Thursday, January 10, 2008

In Defense of Food

Last year, I slowly made my way through Michael Pollan’s The Omnivore’s Dilemma and learned a lot as I read. I followed it up with Barbara Kingsolver’s Animal, Vegetable, Miracle. All of it seemed to go hand-in-hard with our move into making our own jams and cheese and our addition of new vegetables to those grown in our garden. So, when Pollan’s new book In Defense of Food: An Eater’s Manifesto was announced for an early January 2008 release date, I preordered it. On the day it arrived, I sat down and read it—and was a bit disappointed.

It’s not that the general content of the book isn’t good; it is. And it’s not that Pollan doesn’t raise important issues; he does. It’s just that a lot of In Defense of Food contains simple stuff that we already know—don’t snack, eat food your great-grandmother would recognize (as opposed, for example, to Gogurts), and eat at the dining room table. Pollan may be right that people “would not have bought this book and read this far into it if your food culture was intact and healthy” but I’d hoped that, while adding its pragmatic focus, In Defense might have a bit more of the depth to it that Ominvore’s Dilemma did.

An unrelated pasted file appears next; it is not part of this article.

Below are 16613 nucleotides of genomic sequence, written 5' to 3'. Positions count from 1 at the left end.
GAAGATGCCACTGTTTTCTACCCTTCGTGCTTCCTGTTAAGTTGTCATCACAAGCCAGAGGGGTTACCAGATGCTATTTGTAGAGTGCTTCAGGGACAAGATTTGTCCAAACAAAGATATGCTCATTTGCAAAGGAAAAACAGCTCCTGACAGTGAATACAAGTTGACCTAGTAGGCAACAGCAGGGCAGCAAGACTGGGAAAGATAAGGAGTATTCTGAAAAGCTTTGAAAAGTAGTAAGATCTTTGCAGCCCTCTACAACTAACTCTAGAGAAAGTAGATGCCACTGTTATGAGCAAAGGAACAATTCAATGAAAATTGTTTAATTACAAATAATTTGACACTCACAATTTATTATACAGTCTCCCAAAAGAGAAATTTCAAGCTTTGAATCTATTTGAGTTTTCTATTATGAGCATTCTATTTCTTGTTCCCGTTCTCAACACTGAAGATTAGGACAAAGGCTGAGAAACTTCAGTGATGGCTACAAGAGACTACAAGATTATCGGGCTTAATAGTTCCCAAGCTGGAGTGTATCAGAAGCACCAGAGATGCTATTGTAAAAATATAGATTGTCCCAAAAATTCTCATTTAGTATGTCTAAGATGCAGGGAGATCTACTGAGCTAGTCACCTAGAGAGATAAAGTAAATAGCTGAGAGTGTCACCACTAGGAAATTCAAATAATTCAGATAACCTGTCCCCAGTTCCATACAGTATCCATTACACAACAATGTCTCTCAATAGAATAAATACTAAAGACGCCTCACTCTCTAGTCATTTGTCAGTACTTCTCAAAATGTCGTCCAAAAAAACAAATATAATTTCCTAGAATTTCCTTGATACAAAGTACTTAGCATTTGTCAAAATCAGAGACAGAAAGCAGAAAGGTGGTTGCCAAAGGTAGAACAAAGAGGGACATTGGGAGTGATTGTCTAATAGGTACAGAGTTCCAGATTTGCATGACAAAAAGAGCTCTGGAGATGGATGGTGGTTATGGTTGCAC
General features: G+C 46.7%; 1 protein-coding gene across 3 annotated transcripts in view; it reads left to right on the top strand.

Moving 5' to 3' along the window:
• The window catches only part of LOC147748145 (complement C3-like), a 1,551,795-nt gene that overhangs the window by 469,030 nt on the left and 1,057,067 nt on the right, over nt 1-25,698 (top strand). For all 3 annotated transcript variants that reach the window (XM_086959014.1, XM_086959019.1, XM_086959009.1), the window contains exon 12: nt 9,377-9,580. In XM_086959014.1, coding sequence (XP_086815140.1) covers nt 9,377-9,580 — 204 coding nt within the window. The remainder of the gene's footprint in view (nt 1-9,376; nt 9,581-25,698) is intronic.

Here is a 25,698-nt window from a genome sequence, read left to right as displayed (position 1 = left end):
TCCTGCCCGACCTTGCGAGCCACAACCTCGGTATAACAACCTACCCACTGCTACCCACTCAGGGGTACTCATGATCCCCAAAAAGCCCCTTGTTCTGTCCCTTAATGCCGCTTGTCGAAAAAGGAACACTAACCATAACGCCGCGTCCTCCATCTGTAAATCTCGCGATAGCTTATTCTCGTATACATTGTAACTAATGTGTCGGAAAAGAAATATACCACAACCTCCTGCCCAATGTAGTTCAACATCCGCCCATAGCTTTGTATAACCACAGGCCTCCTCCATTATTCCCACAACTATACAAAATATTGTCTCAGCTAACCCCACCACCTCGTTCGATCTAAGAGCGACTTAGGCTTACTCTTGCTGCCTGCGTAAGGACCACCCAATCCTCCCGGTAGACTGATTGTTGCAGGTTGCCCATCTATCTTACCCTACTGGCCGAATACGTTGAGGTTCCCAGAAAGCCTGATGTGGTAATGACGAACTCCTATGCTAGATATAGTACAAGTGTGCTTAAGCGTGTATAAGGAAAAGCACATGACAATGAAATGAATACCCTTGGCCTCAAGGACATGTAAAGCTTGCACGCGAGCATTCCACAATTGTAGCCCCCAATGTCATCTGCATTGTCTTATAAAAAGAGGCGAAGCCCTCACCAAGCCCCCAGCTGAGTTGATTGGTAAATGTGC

In his earlier books and essays on food, Pollan has often been called an elitist and some of that view continues to be felt in this book. At one point, for example, after arguing as Kingsolver does that it’s important to return to local, basic food, Pollan suggests we foragein the wild for our salad greens. Where in Westchester, for example, should I do that?

And yet, despite its shortcomings, In Defense of Food calls us back to some important truths—that trying to reduce food to its nutritional components misses a lot of what matters about eating, that we should “eat food. Not too much. Mostly plants”, and that we should restore civility to the traditional idea of the meal, replacing fast food and eating out with the time and money it takes to cook and share a meal around a home dinner table. Such reminders, coupled with Pollan's enjoyable and easy-to-read style of writing makes the book entertaining and worthwhile.

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